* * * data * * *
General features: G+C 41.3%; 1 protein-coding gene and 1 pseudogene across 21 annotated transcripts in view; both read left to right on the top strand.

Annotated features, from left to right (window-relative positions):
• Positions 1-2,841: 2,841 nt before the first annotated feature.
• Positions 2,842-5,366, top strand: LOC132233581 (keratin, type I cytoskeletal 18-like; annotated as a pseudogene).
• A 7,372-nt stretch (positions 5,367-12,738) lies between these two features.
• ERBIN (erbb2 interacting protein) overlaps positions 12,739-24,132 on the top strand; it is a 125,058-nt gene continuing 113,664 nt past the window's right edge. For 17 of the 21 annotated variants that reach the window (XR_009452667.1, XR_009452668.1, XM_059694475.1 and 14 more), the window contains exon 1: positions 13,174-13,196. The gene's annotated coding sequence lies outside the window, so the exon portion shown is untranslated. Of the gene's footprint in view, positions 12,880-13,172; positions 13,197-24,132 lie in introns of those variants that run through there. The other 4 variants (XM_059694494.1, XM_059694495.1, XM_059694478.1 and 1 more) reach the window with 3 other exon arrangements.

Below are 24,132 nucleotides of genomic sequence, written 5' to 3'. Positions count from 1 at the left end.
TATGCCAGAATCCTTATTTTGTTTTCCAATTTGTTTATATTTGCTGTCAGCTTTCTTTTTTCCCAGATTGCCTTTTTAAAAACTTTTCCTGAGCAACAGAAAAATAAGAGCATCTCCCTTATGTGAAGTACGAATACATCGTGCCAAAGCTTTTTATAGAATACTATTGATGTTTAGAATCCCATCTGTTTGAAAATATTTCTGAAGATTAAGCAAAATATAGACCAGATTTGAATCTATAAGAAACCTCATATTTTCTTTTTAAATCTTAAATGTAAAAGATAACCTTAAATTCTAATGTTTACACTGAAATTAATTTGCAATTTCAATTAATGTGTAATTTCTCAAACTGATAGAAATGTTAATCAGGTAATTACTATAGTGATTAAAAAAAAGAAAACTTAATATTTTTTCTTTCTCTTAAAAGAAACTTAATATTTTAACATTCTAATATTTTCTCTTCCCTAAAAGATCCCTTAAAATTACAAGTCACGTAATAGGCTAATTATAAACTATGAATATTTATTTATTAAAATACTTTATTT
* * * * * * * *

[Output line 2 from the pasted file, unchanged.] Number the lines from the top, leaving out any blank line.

Annotated features, from left to right (window-relative positions):